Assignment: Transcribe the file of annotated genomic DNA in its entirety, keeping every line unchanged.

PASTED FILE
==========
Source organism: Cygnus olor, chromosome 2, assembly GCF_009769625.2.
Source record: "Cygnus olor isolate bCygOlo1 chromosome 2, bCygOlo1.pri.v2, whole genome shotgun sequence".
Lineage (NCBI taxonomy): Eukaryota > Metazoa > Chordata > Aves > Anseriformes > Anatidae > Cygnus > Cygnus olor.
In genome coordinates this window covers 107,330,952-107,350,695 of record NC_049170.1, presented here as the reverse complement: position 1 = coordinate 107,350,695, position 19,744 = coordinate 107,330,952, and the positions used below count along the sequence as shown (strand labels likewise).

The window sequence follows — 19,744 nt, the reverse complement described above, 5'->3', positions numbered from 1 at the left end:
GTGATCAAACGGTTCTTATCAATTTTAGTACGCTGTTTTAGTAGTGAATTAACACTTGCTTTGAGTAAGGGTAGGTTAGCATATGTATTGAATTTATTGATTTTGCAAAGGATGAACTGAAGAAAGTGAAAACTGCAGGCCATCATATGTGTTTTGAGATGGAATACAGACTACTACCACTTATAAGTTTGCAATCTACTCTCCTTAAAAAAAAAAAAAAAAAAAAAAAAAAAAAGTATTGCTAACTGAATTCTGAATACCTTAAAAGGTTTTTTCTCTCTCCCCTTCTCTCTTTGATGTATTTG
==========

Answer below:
Source organism: Cygnus olor, chromosome 2, assembly GCF_009769625.2.
Source record: "Cygnus olor isolate bCygOlo1 chromosome 2, bCygOlo1.pri.v2, whole genome shotgun sequence".
Lineage (NCBI taxonomy): Eukaryota > Metazoa > Chordata > Aves > Anseriformes > Anatidae > Cygnus > Cygnus olor.
In genome coordinates this window covers 107,330,952-107,350,695 of record NC_049170.1, presented here as the reverse complement: position 1 = coordinate 107,350,695, position 19,744 = coordinate 107,330,952, and the positions used below count along the sequence as shown (strand labels likewise).

The window sequence follows — 19,744 nt, the reverse complement described above, 5'->3', positions numbered from 1 at the left end:
GTGATCAAACGGTTCTTATCAATTTTAGTACGCTGTTTTAGTAGTGAATTAACACTTGCTTTGAGTAAGGGTAGGTTAGCATATGTATTGAATTTATTGATTTTGCAAAGGATGAACTGAAGAAAGTGAAAACTGCAGGCCATCATATGTGTTTTGAGATGGAATACAGACTACTACCACTTATAAGTTTGCAATCTACTCTCCTTAAAAAAAAAAAAAAAAAAAAAAAAAAAAAGTATTGCTAACTGAATTCTGAATACCTTAAAAGGTTTTTTCTCTCTCCCCTTCTCTCTTTGATGTATTTG